Crucial to the success of any rating system, Ms. Salisbury says, is the way it is explained to parents. This will require an expansive public-education campaign. Panel members suggest that ratings be listed in TV Guide, in promotions for programs, and on air at the time of broadcast.
The group emphasizes that even the best television ratings and the V-chip, which enables parents to block certain programs, will not solve a fundamental problem - the negative impact that television violence and sexual content can have on children. Nor will these tools increase the supply of high-quality programming for children.
"The flip side of this ratings challenge is, how do we make it profitable and popular for advertisers and producers and broadcasters to join forces to give parents and families many more positive choices for their viewing times?" says Salisbury.
Another unresolved issue involves finding ways to consider the context of violent and sexual content on television.
"A mechanical counting of violence is mindless," says George Gerbner, a professor at the Annenberg School for Communication at the University of Pennsylvania. "It makes no sense, provides no valid information to the viewer." Instead, media experts say, ratings must consider the intensity of the violence, whether the consequences of the actions are shown, whether the perpetrator of violence is treated as a hero, and whether violent behavior is rewarded or punished.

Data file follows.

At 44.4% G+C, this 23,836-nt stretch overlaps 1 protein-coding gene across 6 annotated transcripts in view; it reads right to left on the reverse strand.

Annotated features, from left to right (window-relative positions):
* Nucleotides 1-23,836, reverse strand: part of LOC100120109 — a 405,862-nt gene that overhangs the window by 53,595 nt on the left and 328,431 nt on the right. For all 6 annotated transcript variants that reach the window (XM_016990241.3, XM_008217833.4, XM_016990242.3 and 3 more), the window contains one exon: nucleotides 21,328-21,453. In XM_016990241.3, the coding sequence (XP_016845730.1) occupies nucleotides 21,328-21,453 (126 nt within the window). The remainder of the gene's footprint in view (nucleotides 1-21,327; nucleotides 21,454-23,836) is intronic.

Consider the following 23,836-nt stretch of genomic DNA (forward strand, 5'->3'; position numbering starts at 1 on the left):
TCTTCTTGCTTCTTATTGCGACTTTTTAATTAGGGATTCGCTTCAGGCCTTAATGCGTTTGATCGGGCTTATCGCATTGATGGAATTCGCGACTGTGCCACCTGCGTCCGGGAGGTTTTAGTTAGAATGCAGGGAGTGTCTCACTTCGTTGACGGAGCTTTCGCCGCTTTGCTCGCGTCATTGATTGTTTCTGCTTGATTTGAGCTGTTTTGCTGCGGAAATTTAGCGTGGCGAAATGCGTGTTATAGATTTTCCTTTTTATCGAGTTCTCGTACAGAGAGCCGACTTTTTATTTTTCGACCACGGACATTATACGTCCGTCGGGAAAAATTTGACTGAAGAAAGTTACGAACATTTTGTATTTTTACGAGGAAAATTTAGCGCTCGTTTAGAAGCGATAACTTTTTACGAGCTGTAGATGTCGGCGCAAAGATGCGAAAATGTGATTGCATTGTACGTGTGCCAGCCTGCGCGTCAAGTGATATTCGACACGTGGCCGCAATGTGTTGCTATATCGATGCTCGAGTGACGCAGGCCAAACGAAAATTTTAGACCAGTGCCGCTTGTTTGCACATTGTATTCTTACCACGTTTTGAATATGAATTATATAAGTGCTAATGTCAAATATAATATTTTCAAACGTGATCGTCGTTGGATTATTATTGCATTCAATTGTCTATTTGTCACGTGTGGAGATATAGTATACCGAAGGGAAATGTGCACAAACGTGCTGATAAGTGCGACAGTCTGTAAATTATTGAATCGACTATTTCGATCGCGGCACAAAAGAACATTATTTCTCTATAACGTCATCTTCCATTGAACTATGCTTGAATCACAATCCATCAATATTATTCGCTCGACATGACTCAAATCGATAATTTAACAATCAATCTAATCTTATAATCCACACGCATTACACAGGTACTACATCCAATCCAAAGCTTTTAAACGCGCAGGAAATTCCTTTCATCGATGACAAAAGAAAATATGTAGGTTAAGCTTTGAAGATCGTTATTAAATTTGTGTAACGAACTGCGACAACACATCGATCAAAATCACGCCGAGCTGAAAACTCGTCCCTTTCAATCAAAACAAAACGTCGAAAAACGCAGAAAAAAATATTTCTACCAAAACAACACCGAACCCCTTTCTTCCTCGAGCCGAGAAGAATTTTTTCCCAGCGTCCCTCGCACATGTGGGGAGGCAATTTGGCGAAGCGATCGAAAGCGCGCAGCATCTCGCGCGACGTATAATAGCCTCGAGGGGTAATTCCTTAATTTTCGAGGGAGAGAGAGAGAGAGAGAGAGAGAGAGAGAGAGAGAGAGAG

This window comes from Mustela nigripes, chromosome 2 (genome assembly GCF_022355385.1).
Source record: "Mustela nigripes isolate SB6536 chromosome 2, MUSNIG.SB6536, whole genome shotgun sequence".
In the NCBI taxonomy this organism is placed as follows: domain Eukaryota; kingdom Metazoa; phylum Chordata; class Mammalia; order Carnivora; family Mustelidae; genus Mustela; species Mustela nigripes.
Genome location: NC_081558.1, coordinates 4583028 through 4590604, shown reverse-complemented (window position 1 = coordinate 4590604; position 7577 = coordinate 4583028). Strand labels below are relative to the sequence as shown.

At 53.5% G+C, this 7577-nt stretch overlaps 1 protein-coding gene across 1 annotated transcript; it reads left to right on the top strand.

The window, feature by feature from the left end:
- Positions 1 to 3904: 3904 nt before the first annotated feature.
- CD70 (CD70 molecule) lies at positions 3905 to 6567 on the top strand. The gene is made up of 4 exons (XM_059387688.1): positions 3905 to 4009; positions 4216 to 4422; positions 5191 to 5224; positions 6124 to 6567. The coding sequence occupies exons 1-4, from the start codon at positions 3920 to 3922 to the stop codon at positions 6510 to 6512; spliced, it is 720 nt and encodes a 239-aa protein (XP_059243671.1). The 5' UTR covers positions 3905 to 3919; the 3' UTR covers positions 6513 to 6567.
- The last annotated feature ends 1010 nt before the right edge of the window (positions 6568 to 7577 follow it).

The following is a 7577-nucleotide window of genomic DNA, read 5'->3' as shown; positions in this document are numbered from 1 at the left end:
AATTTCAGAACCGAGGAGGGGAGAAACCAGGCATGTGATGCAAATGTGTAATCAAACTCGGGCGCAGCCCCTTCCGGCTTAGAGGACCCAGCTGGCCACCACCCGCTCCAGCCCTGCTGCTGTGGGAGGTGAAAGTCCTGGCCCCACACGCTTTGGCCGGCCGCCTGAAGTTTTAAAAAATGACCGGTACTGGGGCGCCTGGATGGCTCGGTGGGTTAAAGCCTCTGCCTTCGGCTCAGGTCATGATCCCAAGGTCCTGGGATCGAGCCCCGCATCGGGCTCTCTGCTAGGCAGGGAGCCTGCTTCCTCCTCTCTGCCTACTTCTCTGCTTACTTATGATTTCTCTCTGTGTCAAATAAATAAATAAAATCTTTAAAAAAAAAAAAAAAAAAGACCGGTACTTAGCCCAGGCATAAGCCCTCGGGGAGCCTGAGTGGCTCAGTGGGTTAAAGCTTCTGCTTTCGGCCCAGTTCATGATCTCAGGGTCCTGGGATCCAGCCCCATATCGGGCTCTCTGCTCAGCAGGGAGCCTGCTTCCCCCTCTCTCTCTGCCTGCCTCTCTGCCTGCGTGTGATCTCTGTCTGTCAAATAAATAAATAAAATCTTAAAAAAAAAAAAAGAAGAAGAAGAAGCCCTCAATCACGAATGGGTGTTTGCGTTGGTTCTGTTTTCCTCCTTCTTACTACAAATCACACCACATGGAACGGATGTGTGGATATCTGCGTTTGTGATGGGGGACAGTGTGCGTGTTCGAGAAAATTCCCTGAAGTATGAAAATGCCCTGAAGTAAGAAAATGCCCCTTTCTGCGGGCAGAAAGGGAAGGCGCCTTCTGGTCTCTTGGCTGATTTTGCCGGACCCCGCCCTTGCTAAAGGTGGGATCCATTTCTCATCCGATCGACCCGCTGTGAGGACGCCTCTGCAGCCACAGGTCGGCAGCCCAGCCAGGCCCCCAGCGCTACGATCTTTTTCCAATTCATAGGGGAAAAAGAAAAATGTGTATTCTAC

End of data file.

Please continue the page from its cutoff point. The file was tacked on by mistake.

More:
Rich Taylor, a spokesman for the Motion Picture Association of America, says that the Children Now report is one of many his group is soliciting from outside organizations. "We want to get as much information as possible as we make a decision on the final ratings plan," he says. "We welcome that input and will continue to accept it until the ratings plan is complete."
Summing up her group's hopes for a workable rating system, Salisbury says, "The industry is going to be in the driver's seat here, but we hope the industry views this as a positive opportunity to relate to the genuine concerns parents and the larger society have about the negative impacts of television on children."
SUMMARY OF RECOMMENDATIONS
* Children's cartoons should be rated. Other than sports and hard news, all television programming should be rated, including "reality" [shows, such as "Cops" and "Rescue 911"].
* The rating system should not simply designate the age-appropriateness of the programming but should also include ratings for specific categories of content such as violence, sexual content, and adult language.
* Any age-based ratings need to start well before the movie system's PG13, and should be more narrowly targeted for younger children.
* For children, a program's "scariness" is a factor that should be incorporated into the rating system, perhaps in the violence category.
* The industry should invest in an expansive public education campaign.... The system should be evaluated after an introductory testing period.
* Unlike the movie rating system, [children's television] ratings should be based on scientific information rather than on perceived parental norms.
- From the Children Now report